September 4, 2017

Construction & Infrastructure Partner Conrad Campos advises property buyers to discount the usually attractive illustrations of the development as they may be subjective, as published in The Straits Times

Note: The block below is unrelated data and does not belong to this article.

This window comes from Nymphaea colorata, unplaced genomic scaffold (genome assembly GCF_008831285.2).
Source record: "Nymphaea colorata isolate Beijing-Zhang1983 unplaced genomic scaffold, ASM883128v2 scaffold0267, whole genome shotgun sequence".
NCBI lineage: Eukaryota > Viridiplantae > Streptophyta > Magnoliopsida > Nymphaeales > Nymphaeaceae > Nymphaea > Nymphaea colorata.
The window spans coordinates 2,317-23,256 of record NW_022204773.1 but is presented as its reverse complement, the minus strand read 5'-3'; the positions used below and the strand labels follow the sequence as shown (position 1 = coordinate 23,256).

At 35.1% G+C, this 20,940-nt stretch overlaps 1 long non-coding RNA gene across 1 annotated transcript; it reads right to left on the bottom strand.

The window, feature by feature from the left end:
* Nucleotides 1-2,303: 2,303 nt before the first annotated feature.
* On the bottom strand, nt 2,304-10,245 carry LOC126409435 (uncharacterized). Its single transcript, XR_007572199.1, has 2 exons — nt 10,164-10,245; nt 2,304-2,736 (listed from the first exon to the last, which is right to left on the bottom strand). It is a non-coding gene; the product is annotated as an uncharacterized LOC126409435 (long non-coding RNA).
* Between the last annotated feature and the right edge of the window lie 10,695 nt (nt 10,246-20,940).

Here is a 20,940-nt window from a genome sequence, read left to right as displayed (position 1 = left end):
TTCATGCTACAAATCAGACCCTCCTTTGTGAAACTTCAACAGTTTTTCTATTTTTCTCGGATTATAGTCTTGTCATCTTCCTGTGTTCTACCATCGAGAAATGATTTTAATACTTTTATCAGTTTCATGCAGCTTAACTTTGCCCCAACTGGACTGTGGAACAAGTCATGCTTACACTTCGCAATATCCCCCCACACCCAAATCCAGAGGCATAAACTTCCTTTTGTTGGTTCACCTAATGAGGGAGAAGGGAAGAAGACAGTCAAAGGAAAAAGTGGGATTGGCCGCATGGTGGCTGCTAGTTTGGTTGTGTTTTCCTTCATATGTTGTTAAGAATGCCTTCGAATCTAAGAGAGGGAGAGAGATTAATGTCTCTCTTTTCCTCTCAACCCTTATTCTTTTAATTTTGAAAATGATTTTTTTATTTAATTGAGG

RHTLaw Taylor Wessing Construction & Infrastructure Partner Conrad Compos advised that beyond mandatory particulars such as location and land tenure, which must be provided accurately, buyers should discount the usually attractive illustration or depictions of the development as they may be subjective in The Straits Times. The article was first published in The Straits Times on 3 September 2017. Hey, where's the fountain? Some condo buyers question lack of design features that had been advertised earlier Source: The Straits Times © Singapore Press Holdings Ltd. Date: 3 September 2017 Author: Annabeth Leow Several unit owners at Braddell condominium E Maison have raised the question of design features that had been advertised earlier but did not feature in the completed project. The topic came up at the condo's first annual general meeting (AGM) recently. While the meeting broke up over a disagreement surrounding a vote for members of the management council, several owners had voiced their disquiet about certain design features. They said a roundabout and a fountain were among features cited in marketing materials but not seen in the finished condo. But developer Top Global said at the meeting on Aug 17 that the roundabout "was not constructed as its turning radius did not comply with (regulatory) requirements". The fountain could not be provided as the area was a designated fire engine access road, it added. "We wanted the residents to form their own management council and to begin managing their estate, (that's) why we called for the AGM earlier than we needed to," a Top Global spokesman said in response to a Sunday Times query. However, the AGM did not go as planned, the spokesman said. "Owing to the disruptive activities of these select few residents, there was no way to carry on with the poll and the AGM in a proper and lawful manner," the spokesman said. Another AGM will be called in due course, he added. E Maison owners may not be alone in questioning the lack of certain design features. Snazzy sales brochures can pique interest, but sometimes the reality may be different. Lake Life, in the Jurong Lake District, was billed as a "smart" development when it hit the market in 2014. Media reports spoke of how the executive condominium could run a driverless electric shuttle bus, subject to the authorities' approval, and units could have features such as Internet appliance control. The project was popular, drawing more than 1,200 applications for its 546 units at the launch. Lake Life obtained its Temporary Operation Permit last December, but neither of the much-heralded features has turned out as some expected. The driverless shuttle is still a no-go, while the smart-home packages do not come built in. A spokesman for developer Evia Real Estate told The Sunday Times "there is likely a misperception on the provision of the smart home", which must be bought from a preferred vendor. The spokesman said: "In all marketing materials, we have mentioned that the autonomous shuttle services will be available subject to (the relevant) authority's approval." As of now, driverless vehicles are being tested only in the one-north area. "In view of the current situation", the spokesman said, the developer will provide free daily shuttle bus services to nearby MRT stations, with plans to do so until a management committee is formed at the first AGM. Accountant William Loo, 38, cited price, location and nearby amenities as the key factors that drew him to his new four-bedroom home. Still, he said, "smart-home (features) would have been fun to have". Beyond mandatory particulars such as location and land tenure, which must be provided accurately, buyers "should discount the usually attractive illustration or depictions of the development as they may be subjective", said Mr Conrad Campos, a partner at RHTLaw Taylor Wessing. He said developers are obliged to provide only features depicted in the showflat or models at the showroom, in the specifications they offer for the purpose of payment of the booking fee or in the sale and purchase agreement. While projects must meet all regulatory standards, developers can start selling units as soon as they have written permission to develop the land, building plan approval and a housing developer's sale licence. An Urban Redevelopment Authority spokesman said when changes must be made to meet standards, "the developers do not need to obtain consent from the purchasers". But "to minimise subsequent design changes, (Qualified Persons) should ensure that their development plans comply with all relevant agencies' requirements before the project is marketed".